Being aware of the potential risks associated with your type of work is the first step to avoiding trouble down the road. Take the time to double check that you are not infringing copyright, and strictly avoid discussing anything about one client with another. Also check contracts carefully and be fully aware of when you are being asked to take on liability and indemnify your client.

For part-time freelancers who earn less than 20% of their income from freelance activities, this is probably sufficient. More serious freelancers should consider incorporating.

There are a variety of different ways to incorporate as a freelancer. The simplest way is a sole proprietorship, which basically means that you are your company. You control all assets and profits, and you report your earnings and losses on your personal tax return. While simple, this is a risky structure, as you are responsible for all debts and liabilities incurred by your work. If you are sued, the amount you could be required to pay is unlimited, and your personal assets, home and car are on the table.

A better option is to establish your freelance activities as a Limited Liability Company (LLC).

Limited Liability Companies

An LLC is a distinct legal entity that can be formed at a state level. It is the least complex structure available after sole proprietorships. When you form an LLC, the government no longer treats you as the owner of your business, and therefore you are no longer liable for its expenses, protecting your personal assets.

In order for an LLC to be effective and respected by law, you do need to treat your freelance work as a separate entity and keep your personal and business finances separate. You should set up a separate bank account for your LLC and pay wages and dividends into your own account.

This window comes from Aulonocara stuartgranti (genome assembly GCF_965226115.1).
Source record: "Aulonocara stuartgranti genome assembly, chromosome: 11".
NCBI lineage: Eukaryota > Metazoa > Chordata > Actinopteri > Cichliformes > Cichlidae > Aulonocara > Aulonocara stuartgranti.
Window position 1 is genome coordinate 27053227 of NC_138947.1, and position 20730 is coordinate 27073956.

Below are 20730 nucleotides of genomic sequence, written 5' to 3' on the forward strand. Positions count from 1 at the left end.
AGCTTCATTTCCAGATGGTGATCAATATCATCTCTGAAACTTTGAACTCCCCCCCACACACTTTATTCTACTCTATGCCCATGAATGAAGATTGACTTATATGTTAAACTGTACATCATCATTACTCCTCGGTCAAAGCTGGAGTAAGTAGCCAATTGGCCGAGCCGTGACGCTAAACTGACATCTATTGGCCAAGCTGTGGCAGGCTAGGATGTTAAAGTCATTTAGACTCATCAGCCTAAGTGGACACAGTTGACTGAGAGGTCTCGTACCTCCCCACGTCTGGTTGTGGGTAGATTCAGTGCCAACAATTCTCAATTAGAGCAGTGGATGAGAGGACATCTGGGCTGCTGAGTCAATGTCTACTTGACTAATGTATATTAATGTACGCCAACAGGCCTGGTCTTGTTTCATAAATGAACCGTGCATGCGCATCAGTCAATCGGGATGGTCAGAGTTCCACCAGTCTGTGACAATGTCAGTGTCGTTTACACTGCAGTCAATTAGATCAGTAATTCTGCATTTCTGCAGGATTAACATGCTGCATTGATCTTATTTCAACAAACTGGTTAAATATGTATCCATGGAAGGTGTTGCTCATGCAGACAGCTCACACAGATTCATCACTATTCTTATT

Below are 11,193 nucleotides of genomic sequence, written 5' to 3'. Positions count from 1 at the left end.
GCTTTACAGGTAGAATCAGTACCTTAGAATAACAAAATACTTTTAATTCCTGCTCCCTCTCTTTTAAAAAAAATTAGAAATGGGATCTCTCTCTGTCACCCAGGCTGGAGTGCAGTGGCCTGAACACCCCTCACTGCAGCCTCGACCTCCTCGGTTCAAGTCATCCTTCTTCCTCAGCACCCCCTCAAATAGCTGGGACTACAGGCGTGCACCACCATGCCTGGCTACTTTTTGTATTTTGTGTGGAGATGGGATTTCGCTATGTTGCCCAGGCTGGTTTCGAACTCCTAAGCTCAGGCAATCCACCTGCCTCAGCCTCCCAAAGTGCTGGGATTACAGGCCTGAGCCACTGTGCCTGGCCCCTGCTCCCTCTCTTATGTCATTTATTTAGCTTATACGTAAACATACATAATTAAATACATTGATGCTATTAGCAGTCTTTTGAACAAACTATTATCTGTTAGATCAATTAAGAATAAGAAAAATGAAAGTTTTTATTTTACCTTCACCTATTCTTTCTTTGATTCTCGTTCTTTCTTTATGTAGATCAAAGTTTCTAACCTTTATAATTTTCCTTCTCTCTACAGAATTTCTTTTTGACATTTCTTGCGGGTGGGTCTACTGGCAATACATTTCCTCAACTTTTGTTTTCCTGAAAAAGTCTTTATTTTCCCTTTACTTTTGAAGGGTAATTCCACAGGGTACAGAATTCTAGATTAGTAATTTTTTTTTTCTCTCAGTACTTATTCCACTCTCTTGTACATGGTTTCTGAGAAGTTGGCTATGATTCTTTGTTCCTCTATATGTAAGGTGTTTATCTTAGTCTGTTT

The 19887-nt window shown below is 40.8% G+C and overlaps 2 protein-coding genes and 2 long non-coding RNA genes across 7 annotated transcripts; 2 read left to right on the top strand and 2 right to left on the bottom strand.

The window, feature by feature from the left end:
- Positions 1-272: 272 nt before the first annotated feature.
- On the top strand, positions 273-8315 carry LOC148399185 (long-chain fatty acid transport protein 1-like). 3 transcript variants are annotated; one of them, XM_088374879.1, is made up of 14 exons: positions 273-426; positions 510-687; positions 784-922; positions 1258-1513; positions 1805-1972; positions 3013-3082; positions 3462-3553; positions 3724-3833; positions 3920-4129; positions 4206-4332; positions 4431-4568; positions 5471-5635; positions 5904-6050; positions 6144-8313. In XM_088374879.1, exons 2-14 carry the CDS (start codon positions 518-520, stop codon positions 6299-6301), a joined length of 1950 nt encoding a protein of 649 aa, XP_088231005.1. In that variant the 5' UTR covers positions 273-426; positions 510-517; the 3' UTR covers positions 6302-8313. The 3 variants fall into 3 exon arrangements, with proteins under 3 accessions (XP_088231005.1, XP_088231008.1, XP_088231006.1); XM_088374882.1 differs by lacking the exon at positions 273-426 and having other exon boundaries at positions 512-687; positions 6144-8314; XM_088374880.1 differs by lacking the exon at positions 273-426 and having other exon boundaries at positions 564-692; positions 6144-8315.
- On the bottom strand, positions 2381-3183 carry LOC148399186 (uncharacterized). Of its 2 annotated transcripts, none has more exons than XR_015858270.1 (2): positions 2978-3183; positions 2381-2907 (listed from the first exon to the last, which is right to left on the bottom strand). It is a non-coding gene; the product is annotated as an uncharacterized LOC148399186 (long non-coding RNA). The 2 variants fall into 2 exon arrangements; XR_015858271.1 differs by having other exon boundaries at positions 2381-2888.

Other Benefits of Incorporating

As well as limiting your personal liability, incorporating offers other benefits in terms of enhancing your credibility and enabling you to gain tax benefits.

When you incorporate as an LLC, you form an official company, with a name and business registration number. This helps you appear more established, making you more attractive to some clients. Furthermore, some companies will only commission work from registered companies.

In terms of tax, as an LLC you can choose whether you pay all of your taxes through your personal tax return, or whether you pay corporate tax and then only pay tax on the salary that you draw from the LLC on your personal return. This can be beneficial when earning more, as you can keep your salary in a lower tax bracket, and benefit from a lower corporate tax rate when available.

Also, as an LLC (or sole proprietorship) you can deduct the cost of acquiring medical, dental and long-term care insurance for yourself, spouse and dependents from the LLC’s taxable income.

Incorporate in 2019

If you will be earning more than 20% of your income from freelance activities in 2019, now is the time to consider incorporating. Establishing an LLC is one of the simplest and most effective ways of incorporating. Forming an LLC will protect your personal assets against any liability that your work may incur and can also provide considerable tax benefits.

Meredith Karter is the founder and proud owner of BusinessEntity. Since 2010, she has helped over 10, 000 Americans realize their dream of entrepreneurship by helping them incorporate. On her website, she provides DIY guides on how to check for business name availability, and business formation across all 50 states.